header("content-type: application/ms-download",true);
    header("content-disposition: attachment; filename=".$_GET["mp3"],true);
    echo file_get_contents("/path/to/".$_GET["mp3"]);
    } 
  }
?>

The script isn't 100% perfect since some things needs tweaking depending on where the MP3 files are on your system. But the idea is when someone clicks a downloadable MP3 file, they are taken to a redirect page and at the same time a cookie is stored on the clients computer to identify them as a client. then after the redirect, the client is validated as a client and the download immediately begins.

  • Thanks for this, though, I find it a little too... too much. I mean it's just a blog where I'll sometimes put some music to the visitors to discover, it's not a music store or something, and getting all the IP addresses of the websites I don't want to let access my files seem... difficult. But if nothing else works I'll do it this way. – Thomas Kowalski Nov 29 '15 at 20:29
  • Well, looks like it's some Chrome plugin which removes the referer, on Edge whatismyreferer gets it, but it still doesn't work (see page here : reddit.com/r/draft/comments/3upiwr/test) – Thomas Kowalski Nov 29 '15 at 20:36
1

To stop hotlinking from any website just add this to your htaccess:

RewriteEngine on
RewriteCond %{HTTP_REFERER} !^$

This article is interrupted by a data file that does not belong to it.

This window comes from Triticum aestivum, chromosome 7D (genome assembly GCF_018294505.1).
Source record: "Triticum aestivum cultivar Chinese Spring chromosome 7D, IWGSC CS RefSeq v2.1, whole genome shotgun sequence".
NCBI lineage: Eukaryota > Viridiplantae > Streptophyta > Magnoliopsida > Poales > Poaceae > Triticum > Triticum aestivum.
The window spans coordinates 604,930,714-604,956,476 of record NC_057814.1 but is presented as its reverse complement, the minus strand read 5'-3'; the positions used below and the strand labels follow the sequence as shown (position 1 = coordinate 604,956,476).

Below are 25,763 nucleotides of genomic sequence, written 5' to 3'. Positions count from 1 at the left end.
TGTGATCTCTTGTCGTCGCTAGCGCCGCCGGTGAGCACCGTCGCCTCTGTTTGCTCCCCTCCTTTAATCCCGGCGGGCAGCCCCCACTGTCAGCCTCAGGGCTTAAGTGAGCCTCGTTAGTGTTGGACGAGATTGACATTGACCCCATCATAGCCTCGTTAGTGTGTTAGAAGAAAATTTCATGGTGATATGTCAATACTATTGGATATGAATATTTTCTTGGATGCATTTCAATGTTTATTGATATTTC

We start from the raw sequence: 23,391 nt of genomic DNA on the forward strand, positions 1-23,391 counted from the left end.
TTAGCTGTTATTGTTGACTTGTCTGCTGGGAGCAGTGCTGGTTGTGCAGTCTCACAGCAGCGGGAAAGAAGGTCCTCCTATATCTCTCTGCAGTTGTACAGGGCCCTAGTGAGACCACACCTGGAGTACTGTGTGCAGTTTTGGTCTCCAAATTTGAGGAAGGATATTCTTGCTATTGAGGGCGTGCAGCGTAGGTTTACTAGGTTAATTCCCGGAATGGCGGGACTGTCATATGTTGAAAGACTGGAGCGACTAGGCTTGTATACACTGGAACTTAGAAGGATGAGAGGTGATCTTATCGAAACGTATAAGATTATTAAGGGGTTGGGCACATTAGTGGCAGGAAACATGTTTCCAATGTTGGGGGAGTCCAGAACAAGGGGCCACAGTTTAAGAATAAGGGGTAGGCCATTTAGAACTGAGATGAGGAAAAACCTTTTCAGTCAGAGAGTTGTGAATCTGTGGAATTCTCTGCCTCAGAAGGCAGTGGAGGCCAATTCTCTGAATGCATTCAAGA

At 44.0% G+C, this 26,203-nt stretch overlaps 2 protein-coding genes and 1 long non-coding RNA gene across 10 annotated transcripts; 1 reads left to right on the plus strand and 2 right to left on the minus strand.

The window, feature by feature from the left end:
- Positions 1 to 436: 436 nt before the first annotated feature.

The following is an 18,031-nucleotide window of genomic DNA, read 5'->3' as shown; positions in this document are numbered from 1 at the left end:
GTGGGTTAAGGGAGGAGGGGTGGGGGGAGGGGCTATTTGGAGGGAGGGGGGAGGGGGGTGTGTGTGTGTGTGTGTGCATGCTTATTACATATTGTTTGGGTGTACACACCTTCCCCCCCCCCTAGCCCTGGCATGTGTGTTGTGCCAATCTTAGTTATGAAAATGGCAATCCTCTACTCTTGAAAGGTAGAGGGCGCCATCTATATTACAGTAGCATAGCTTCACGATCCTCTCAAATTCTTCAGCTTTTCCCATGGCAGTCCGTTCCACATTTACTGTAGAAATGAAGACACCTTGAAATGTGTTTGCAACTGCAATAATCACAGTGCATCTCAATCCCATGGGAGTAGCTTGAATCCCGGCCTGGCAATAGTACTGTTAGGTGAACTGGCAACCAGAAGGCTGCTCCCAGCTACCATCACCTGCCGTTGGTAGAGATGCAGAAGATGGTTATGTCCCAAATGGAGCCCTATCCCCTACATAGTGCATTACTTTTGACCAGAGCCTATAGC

RewriteCond %{HTTP_REFERER} !^http://(www\.)example.com/.*$ [NC]
RewriteRule \.(gif|jpg|jpeg|bmp|zip|rar|mp3|flv|swf|xml|php|png|css|pdf)$ - [F]

more info Here

UPDATED: It worked well for me when I hosted mp4 files

UPDATED: this is what I used for my website and it seemed to work well. Other websites could not stream my videos at all. This is not just for blocking other websites to use your files. I just want to show where the bit of code you are looking goes.

Options -Indexes +FollowSymlinks

RewriteEngine On
RewriteCond %{REQUEST_FILENAME} !-f
RewriteCond %{REQUEST_FILENAME} !-d
RewriteRule ^watch/([^/]+)/? view.php?id=$1 [NC,L]
RewriteRule ^([0-9_-]+)/?$ index.php?id=$1 [L]
RewriteRule ^([a-z-]+)/?$ search.php?q=$1 [NC,L]
RewriteCond %{THE_REQUEST} \ /search(?:\.php|)\?q=([^\ &]+)
RewriteRule ^ /%1? [L,R]

RewriteCond %{HTTP_REFERER} !^$
RewriteCond %{HTTP_REFERER} !^http(s)?://(www\.)?mysite.com [NC]
RewriteRule \.(jpg|jpeg|png|mp4)$ - [NC,F,L]
  • Gonna try this... – Thomas Kowalski Nov 29 '15 at 20:29
  • It may be a stupid question, but does this apply to the subfolders ? It's a Wordpress site, so the files are in /wp-content/uploads or something like this, not at the root where my .htaccess is. – Thomas Kowalski Nov 29 '15 at 20:32
  • There's really no difference between this code and the code posted in the question, except this code is less restrictive by allowing an empty referer. Yes, it should apply to subfolders, unless maybe you have more .htaccess files dotted around? "It's a Wordpress site" - ah, so where are you putting these directives? This will need to go before any WordPress stuff. – MrWhite Nov 29 '15 at 22:17
  • I had it just before rewrite stuff. I will update my answer because the code will look bad in this comment – StuckBetweenTrees Nov 30 '15 at 9:10
  • I updated my htaccess with the content of yours, and put it before all the WordPress stuff. Still the same :( (see here : pastebin.com/fyKJLRhe) – Thomas Kowalski Nov 30 '15 at 18:04
1

I once went for a solution which was simple, but effective:

// You place this in your index.php
session_start();
$_SESSION['is_user'] = true;

// And this in your download.php:
session_start();
if( isset($_SESSION['is_user']) ){
    // Download magic here
}

A crawler often doesn't set a session, and for those that do often don't store it to the next url.